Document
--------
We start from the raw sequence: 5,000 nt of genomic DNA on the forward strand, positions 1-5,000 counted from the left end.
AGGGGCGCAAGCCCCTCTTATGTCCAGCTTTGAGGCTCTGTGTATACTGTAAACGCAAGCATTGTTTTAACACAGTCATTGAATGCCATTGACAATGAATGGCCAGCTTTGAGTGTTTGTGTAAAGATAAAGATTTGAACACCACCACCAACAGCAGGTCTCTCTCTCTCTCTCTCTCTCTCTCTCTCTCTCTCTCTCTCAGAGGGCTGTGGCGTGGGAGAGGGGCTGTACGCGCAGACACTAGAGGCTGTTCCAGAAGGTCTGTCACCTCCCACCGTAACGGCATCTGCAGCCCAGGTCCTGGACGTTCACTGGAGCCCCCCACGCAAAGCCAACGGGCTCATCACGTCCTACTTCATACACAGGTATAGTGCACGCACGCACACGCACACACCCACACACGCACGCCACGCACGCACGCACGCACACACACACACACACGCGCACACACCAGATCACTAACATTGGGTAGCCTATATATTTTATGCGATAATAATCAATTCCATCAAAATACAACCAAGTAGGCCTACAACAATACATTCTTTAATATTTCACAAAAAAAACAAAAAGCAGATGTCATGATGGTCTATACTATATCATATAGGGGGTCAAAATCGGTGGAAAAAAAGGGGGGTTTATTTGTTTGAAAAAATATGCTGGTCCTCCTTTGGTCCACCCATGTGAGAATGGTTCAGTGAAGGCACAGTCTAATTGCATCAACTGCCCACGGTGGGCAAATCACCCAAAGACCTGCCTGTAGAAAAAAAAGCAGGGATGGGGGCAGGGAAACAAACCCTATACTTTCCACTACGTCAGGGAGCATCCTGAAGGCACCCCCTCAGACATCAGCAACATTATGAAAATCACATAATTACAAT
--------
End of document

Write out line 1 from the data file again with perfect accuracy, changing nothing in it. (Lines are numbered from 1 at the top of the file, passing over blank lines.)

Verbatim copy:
We start from the raw sequence: 5,000 nt of genomic DNA on the forward strand, positions 1-5,000 counted from the left end.